Purpose-The overall aim of the present study is to advance research by drawing from this body of work and applying the brand personality construct, which has so far been considered mostly in connection with commercial product brands, in the context of nation branding. More specifically, and also more importantly, the study aims to contribute to research both in nation branding, as well as, indirectly, in the broader domain of brand personality in general, by being one of the first to examine the relationship between individual personality (IP) and nation brand personality (NBP) traits. Design/methodology/approach-The study was conducted via a Web-based questionnaire in Arabic language to Saudi citizens living in Saudi Arabia. The study object was defined as the brand personality of the USA. To make possible the comparison between respondents’ personality and the US brand personality, the Big Five factors typology was used as a proxy (openness to experience, conscientiousness, extraversion, agreeableness and neuroticism). Findings-Results revealed a significant negative impact of the gaps between Saudi’s IP and the US brand personality (i.e. independent variables) upon their attitudes and intentions to behave toward the USA (dependent variables). Results also show that there are no moderating effects of previous visits paid to the USA and having relatives living there. Research limitations/implications-First, data were collected in only one country about perceptions of NBP traits of one other country. Thus, the results should not be generalized to other contexts until further research is done for a mix of both sample and target countries. This must include not only culturally dissimilar countries (as, in this case, Saudi views of the USA), but also countries that are classified as very close in their cultural distance index (i.e. view of the USA by Canadians or of Kuwaitis by Saudis). A second limitation is the proxy used to measure NBP. Future research may alternatively use an NBP scale developed explicitly for countries. Finally, the somewhat higher proportion of female respondents may be an issue to consider in future studies. In this study, the concern, if any, is largely ameliorated by the results, which showed virtually no significant differences between male and female average responses in relation to the Big Five (the only exception was observed with regards to conscientiousness, where males scored slightly lower than females). As was noted above, one may speculate as to potential reasons for the gender distribution in this study-but differences between samples and populations, not only in gender but in any sample characteristics, are quite common in research; therefore, any effort to achieve more balanced sample distributions will be well placed and received. Practical implications-These results should encourage nation brand marketers to closely consider the predominant personality of their target markets, as well as the perceived personality of their own countries (image) when developing international marketing strategies. Such strategic focus should start by deciding what messages to send to the target audience to create in their minds the intended country’s identity by using the appropriate personality traits in communication applications. As this paper has demonstrated, international audiences holding similar personality types, especially in agreeableness, extraversion and conscientiousness, would feel attracted to perform positively towards the country’s offerings (i.e. tourism, investment, job opportunities, immigration, etc.). Originality/value-In this first ever study to explore the relationship between an IP and NBP, a key finding is the confirmation of self-congruity theory.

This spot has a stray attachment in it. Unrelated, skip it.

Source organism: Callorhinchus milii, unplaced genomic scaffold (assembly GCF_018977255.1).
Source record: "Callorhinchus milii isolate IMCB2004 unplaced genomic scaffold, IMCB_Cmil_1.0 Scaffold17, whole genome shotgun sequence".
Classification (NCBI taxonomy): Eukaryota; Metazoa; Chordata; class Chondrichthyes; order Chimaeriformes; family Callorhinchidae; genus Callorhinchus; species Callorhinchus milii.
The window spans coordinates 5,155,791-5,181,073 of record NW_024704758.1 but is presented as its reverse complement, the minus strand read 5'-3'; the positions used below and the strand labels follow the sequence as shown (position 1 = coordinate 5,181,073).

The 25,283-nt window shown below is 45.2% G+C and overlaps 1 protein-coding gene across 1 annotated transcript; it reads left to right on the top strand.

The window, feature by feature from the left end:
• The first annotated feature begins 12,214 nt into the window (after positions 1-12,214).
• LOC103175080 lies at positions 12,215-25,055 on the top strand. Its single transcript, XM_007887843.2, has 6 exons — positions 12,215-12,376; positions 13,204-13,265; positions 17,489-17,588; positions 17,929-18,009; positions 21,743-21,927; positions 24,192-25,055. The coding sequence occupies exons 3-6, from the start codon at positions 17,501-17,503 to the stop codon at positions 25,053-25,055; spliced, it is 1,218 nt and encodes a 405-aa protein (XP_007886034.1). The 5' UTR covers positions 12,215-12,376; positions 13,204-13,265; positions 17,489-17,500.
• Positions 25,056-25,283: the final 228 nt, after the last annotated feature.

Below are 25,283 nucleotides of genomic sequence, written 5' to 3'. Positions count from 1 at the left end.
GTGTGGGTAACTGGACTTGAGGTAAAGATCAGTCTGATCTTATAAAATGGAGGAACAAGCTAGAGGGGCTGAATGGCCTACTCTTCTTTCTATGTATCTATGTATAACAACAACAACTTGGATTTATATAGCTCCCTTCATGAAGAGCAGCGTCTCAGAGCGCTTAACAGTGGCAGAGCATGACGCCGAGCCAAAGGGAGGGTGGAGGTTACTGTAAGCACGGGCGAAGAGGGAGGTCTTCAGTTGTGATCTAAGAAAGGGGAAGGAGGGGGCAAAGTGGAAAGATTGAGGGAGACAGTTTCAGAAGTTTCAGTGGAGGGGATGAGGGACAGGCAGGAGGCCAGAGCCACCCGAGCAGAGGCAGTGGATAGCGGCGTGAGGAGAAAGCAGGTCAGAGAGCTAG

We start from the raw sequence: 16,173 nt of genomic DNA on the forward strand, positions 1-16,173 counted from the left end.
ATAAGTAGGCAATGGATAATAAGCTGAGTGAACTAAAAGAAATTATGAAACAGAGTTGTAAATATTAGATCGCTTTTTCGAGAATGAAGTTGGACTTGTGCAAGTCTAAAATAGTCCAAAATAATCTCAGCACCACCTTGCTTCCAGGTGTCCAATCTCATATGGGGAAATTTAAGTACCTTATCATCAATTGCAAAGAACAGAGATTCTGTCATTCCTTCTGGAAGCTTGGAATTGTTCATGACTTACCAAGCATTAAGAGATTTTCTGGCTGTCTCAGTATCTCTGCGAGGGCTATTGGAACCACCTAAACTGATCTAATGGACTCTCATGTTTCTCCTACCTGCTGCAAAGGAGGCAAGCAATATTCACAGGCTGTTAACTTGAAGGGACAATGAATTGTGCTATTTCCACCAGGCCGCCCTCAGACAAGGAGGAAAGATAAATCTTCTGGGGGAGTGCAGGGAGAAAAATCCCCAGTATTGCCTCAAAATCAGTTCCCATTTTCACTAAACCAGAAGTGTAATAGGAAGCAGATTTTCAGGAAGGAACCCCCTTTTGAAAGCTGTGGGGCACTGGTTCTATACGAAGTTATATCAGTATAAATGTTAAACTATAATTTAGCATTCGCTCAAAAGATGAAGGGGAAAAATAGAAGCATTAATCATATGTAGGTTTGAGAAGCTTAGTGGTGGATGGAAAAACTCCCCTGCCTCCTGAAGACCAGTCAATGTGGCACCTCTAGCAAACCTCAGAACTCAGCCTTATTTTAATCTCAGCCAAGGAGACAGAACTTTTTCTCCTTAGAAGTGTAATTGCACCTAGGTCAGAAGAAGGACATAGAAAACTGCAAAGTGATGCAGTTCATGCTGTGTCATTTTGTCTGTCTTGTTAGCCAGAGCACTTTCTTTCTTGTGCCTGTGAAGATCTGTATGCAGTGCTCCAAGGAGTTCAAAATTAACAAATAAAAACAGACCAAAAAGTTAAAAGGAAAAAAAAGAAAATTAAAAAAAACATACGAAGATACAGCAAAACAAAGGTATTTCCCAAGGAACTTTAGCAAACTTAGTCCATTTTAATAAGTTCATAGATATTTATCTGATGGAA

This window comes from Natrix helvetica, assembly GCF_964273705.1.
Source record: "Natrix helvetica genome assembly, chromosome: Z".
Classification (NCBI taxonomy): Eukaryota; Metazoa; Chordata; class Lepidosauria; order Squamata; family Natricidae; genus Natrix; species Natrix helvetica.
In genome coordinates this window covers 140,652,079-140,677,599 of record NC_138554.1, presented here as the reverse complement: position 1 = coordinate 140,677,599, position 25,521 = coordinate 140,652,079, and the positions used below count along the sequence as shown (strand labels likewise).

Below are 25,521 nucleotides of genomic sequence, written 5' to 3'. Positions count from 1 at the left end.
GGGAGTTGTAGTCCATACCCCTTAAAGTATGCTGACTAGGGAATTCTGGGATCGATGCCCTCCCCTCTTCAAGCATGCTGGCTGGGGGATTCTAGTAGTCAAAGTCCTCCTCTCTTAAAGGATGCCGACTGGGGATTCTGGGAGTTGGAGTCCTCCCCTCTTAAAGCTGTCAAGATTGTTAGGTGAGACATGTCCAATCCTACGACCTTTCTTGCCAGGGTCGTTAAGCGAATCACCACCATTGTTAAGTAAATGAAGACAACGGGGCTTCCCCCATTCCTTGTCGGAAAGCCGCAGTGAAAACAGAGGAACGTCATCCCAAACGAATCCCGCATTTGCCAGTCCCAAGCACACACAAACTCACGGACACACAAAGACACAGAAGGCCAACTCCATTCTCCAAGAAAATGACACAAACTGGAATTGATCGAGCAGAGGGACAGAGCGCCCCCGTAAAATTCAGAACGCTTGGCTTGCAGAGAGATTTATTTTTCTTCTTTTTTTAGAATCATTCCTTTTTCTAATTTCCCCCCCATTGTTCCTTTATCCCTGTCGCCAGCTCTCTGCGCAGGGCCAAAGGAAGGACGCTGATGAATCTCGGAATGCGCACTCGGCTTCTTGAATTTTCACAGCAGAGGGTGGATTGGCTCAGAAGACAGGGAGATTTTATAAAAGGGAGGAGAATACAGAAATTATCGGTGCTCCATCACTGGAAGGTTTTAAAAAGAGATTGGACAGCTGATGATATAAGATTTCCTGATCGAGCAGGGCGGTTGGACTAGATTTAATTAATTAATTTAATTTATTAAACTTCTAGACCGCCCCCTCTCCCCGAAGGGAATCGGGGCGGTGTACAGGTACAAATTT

Additional Metadata
Keywords Big five factors typology, Individual personality, Nation brand personality, Saudi Arabia, Self-congruity theory, The US brand personality
Persistent URL dx.doi.org/10.1108/JPBM-05-2014-0618
Journal Journal of Product and Brand Management
Rojas-Mendez, J, Papadopoulos, N, & Alwan, M. (Mohammed). (2015). Testing self-congruity theory in the context of nation brand personality. Journal of Product and Brand Management, 24(1), 18–27. doi:10.1108/JPBM-05-2014-0618